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COMP to Char

 
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koulmahesh

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PostPosted: Mon Jul 26, 2010 12:00 pm    Post subject: COMP to Char
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Explain the output.

WORKING-STORAGE SECTION.

01 HEX-91-VALUE PIC 9(4) COMP VALUE 145.
01 HEX-91X REDEFINES HEX-91-VALUE.
15 FILLER PIC X(1).
15 HEX-91 PIC X(1).

PROCEDURE DIVISION.

DISPLAY "HEX-91-VALUE " HEX-91-VALUE
DISPLAY "HEX-91 " HEX-91

Output we got:

HEX-91-VALUE 0145
HEX-91 j
[/Search]
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Binop B

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PostPosted: Mon Jul 26, 2010 12:20 pm    Post subject:
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Hi Mahesh,

Why dont you start with "What u understood so far ?"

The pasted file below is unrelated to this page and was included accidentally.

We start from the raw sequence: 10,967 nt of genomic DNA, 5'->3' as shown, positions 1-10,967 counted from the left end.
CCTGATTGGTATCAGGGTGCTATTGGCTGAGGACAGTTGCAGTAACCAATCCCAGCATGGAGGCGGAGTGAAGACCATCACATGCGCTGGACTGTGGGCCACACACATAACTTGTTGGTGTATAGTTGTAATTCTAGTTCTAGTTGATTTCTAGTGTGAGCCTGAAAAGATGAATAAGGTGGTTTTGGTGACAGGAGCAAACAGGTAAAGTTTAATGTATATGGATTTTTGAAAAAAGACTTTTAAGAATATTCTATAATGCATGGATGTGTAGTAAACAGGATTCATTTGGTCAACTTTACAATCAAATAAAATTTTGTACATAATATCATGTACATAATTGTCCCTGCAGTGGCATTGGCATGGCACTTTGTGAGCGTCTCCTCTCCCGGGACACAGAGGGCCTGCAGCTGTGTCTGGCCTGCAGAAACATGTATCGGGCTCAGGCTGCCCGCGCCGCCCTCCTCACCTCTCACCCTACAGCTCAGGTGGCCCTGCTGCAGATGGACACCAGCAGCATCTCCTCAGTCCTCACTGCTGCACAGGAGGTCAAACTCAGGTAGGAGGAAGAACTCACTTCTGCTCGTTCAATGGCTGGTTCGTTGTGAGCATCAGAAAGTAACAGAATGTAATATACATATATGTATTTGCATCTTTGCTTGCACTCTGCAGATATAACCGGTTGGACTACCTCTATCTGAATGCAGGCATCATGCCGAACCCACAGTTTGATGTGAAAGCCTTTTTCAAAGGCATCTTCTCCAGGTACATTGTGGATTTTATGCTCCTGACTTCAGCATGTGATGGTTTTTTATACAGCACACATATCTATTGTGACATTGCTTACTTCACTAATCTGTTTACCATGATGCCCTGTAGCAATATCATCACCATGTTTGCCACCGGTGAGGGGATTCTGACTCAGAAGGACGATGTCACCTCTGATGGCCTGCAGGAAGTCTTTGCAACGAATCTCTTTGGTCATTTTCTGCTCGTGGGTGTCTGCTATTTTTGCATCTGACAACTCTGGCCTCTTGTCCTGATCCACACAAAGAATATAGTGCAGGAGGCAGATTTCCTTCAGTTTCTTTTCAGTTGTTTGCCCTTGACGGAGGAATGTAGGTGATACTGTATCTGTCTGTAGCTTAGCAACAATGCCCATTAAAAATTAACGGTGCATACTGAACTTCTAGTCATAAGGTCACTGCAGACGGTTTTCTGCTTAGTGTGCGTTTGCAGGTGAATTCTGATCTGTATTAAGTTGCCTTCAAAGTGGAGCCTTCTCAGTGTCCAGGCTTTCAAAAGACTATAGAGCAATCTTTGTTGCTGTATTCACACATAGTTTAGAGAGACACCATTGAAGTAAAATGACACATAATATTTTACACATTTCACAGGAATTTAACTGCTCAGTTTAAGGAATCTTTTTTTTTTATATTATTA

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Robert Sample

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PostPosted: Mon Jul 26, 2010 4:35 pm    Post subject:
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There is a link to manuals at the top of the page. Click on it, find the COBOL Programming Guide manual, and locate section 1.3.4.7 of this manual. You will find out how COMP variables are stored internally. Then go the COBOL Language Reference manual and read Appendix 3.1 on the EBCDIC collating sequence. This should allow you to explain the output yourself.
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CICS Guy

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PostPosted: Mon Jul 26, 2010 5:29 pm    Post subject:
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koulmahesh wrote:
Explain the output.
What is to explain?
Decimal 145 is hex 91 is the EBCDIC lower case 'j'......